To remain on track with its climate promises, the EU will create a separate emissions trading system, the EU ETS 2 to include emissions from buildings and road transport. This new system will have different rules and prices compared to the initial EU ETS. A simple expansion of the EU ETS was not foreseeable because of the specificities of the building and transportation sectors. They directly affect most European citizens. Academic and institutional studies show that the lower the income of the member state, the bigger the impact of rising costs due to the introduction of the EU ETS 2. This is because the cost of carbon is common to all the Union, while each country has different economies : rent in Paris isn’t the same as rent in Warsaw. 

For this reason, European regulators are being cautious when introducing carbon pricing mechanisms for the building and road transport sectors that can directly affect individual consumers. By creating a separate ETS, they can set specific rules to avoid brutal and disproportionate economic shocks for the most vulnerable households.

Who will have to buy carbon allowances in the EU ETS 2?

A significant difference from the functioning of the EU ETS 1 is that previously, the responsability to buy and surrender carbon allowances was that of the entity directly engaging in the combustion of polluting sources. In EU ETS 2, however, the responsibility shifts to energy distributors. For instance, in the context of household heating, neither the household nor the energy producer is tasked with purchasing EUAs. Instead, it falls upon the company overseeing the distribution of heating energy to households.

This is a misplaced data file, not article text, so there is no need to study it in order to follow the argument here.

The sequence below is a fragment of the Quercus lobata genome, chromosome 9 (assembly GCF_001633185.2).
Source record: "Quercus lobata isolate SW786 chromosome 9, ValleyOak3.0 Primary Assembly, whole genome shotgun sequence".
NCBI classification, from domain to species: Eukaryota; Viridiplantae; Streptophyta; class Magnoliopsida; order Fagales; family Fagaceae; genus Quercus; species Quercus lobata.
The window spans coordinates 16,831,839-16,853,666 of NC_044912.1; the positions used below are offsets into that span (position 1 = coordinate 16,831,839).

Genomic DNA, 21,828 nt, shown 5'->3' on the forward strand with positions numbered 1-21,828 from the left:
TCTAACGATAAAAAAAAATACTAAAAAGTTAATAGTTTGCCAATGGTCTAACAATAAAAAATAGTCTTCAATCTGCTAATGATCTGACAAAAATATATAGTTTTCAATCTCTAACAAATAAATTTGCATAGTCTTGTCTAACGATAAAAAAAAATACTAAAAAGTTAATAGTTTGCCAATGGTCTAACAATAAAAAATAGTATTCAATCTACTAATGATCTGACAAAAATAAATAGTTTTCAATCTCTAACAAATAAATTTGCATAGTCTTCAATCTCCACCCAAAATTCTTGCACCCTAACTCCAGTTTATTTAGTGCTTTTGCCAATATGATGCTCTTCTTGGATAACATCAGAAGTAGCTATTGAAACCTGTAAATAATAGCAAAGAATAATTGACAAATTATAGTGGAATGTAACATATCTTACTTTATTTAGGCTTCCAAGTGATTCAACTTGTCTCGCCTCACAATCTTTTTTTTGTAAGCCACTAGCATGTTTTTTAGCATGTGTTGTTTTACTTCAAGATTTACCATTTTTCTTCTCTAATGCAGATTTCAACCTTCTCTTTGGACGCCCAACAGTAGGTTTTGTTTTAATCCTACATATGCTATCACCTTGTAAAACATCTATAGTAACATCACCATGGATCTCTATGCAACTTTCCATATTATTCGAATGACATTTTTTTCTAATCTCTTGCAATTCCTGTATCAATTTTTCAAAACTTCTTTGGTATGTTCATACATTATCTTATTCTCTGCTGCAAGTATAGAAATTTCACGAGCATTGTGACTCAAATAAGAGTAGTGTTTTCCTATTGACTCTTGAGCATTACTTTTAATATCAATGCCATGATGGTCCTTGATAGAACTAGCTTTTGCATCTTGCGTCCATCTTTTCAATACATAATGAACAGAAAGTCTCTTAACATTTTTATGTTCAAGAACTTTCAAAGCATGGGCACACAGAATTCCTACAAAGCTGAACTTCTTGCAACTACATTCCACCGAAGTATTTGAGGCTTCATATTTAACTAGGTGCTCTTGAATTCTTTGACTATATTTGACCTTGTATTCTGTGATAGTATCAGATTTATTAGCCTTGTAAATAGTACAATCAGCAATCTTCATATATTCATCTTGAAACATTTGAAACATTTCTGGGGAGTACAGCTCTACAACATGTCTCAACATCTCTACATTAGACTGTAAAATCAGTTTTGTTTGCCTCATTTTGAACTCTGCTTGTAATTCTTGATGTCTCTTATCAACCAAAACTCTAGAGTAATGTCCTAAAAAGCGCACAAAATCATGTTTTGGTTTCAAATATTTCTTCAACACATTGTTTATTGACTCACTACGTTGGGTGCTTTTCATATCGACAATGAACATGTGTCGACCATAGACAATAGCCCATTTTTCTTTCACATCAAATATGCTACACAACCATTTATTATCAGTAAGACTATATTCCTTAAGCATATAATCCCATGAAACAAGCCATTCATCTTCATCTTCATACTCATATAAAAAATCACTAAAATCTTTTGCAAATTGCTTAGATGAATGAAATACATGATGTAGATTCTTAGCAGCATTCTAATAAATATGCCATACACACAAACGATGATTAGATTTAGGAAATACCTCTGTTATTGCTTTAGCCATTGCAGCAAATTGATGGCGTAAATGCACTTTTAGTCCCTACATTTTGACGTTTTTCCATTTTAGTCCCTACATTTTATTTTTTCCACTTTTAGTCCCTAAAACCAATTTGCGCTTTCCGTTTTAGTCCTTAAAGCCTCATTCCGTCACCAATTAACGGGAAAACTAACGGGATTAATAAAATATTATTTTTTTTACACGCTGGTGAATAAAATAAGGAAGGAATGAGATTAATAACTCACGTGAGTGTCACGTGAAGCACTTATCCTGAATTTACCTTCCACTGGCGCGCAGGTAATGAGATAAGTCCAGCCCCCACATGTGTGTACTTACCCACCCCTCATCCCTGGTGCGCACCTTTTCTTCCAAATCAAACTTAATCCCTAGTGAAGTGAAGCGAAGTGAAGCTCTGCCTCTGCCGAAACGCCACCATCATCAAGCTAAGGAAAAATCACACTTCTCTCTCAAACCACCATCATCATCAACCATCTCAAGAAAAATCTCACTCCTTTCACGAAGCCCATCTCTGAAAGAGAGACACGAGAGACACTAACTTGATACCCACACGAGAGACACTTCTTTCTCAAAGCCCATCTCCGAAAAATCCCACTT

How will the EU ETS 2 work?

What are the carbon price levels in EU ETS 2?

The European Commission will prevent the EU ETS 2 prices from going too high too rapidly and negatively affect the economy. So, the new system is engineered in a way that if the EU ETS 2 prices go above €45 for a certain period of time, regulators will release more CO2 allowances in the economy. Hence, by increasing the supply, they will introduce a downward price pressure. 

The difference with the “classic” ETS is that the release of additional allowances is not triggered by a supply level but by a price level, which is a novelty in the scheme’s design.

The EU ETS 2 emissions targets and the EU ETS phase 2 cap